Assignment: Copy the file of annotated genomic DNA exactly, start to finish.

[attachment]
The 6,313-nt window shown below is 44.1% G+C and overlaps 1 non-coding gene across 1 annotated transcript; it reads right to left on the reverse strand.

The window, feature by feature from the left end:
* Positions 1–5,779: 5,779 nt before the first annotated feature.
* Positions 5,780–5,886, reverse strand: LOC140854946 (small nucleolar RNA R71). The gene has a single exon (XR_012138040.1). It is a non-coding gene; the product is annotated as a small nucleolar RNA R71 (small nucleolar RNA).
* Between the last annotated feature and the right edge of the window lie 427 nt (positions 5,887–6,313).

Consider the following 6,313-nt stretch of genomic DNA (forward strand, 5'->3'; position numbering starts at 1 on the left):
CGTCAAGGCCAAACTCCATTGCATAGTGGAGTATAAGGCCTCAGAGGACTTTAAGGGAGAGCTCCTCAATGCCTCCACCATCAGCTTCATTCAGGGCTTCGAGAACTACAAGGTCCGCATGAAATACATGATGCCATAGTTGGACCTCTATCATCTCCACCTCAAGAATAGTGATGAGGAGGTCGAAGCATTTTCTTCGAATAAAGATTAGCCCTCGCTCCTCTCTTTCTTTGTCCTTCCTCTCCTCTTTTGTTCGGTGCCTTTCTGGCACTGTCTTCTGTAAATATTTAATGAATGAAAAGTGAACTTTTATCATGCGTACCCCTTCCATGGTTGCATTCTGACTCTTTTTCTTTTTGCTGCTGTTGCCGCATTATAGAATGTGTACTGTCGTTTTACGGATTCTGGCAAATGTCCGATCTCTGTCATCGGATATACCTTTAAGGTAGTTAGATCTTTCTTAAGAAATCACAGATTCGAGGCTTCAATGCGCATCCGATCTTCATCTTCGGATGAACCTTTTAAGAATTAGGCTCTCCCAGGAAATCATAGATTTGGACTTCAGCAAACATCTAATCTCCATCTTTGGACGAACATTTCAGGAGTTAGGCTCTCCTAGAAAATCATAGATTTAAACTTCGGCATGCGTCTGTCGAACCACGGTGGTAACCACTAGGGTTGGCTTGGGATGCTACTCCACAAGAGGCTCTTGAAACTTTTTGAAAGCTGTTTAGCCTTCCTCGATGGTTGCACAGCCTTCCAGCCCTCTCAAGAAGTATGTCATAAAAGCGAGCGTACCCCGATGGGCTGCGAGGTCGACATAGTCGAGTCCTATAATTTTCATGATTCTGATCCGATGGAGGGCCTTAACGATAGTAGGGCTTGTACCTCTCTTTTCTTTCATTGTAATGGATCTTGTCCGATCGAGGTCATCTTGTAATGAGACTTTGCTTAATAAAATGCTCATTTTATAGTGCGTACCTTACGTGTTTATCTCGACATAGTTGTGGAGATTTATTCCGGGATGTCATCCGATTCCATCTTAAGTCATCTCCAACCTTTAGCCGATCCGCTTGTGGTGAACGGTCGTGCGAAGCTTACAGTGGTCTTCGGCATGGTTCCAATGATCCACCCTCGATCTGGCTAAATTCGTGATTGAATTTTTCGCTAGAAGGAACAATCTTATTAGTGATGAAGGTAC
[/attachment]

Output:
The 6,313-nt window shown below is 44.1% G+C and overlaps 1 non-coding gene across 1 annotated transcript; it reads right to left on the reverse strand.

The window, feature by feature from the left end:
* Positions 1–5,779: 5,779 nt before the first annotated feature.
* Positions 5,780–5,886, reverse strand: LOC140854946 (small nucleolar RNA R71). The gene has a single exon (XR_012138040.1). It is a non-coding gene; the product is annotated as a small nucleolar RNA R71 (small nucleolar RNA).
* Between the last annotated feature and the right edge of the window lie 427 nt (positions 5,887–6,313).

Consider the following 6,313-nt stretch of genomic DNA (forward strand, 5'->3'; position numbering starts at 1 on the left):
CGTCAAGGCCAAACTCCATTGCATAGTGGAGTATAAGGCCTCAGAGGACTTTAAGGGAGAGCTCCTCAATGCCTCCACCATCAGCTTCATTCAGGGCTTCGAGAACTACAAGGTCCGCATGAAATACATGATGCCATAGTTGGACCTCTATCATCTCCACCTCAAGAATAGTGATGAGGAGGTCGAAGCATTTTCTTCGAATAAAGATTAGCCCTCGCTCCTCTCTTTCTTTGTCCTTCCTCTCCTCTTTTGTTCGGTGCCTTTCTGGCACTGTCTTCTGTAAATATTTAATGAATGAAAAGTGAACTTTTATCATGCGTACCCCTTCCATGGTTGCATTCTGACTCTTTTTCTTTTTGCTGCTGTTGCCGCATTATAGAATGTGTACTGTCGTTTTACGGATTCTGGCAAATGTCCGATCTCTGTCATCGGATATACCTTTAAGGTAGTTAGATCTTTCTTAAGAAATCACAGATTCGAGGCTTCAATGCGCATCCGATCTTCATCTTCGGATGAACCTTTTAAGAATTAGGCTCTCCCAGGAAATCATAGATTTGGACTTCAGCAAACATCTAATCTCCATCTTTGGACGAACATTTCAGGAGTTAGGCTCTCCTAGAAAATCATAGATTTAAACTTCGGCATGCGTCTGTCGAACCACGGTGGTAACCACTAGGGTTGGCTTGGGATGCTACTCCACAAGAGGCTCTTGAAACTTTTTGAAAGCTGTTTAGCCTTCCTCGATGGTTGCACAGCCTTCCAGCCCTCTCAAGAAGTATGTCATAAAAGCGAGCGTACCCCGATGGGCTGCGAGGTCGACATAGTCGAGTCCTATAATTTTCATGATTCTGATCCGATGGAGGGCCTTAACGATAGTAGGGCTTGTACCTCTCTTTTCTTTCATTGTAATGGATCTTGTCCGATCGAGGTCATCTTGTAATGAGACTTTGCTTAATAAAATGCTCATTTTATAGTGCGTACCTTACGTGTTTATCTCGACATAGTTGTGGAGATTTATTCCGGGATGTCATCCGATTCCATCTTAAGTCATCTCCAACCTTTAGCCGATCCGCTTGTGGTGAACGGTCGTGCGAAGCTTACAGTGGTCTTCGGCATGGTTCCAATGATCCACCCTCGATCTGGCTAAATTCGTGATTGAATTTTTCGCTAGAAGGAACAATCTTATTAGTGATGAAGGTAC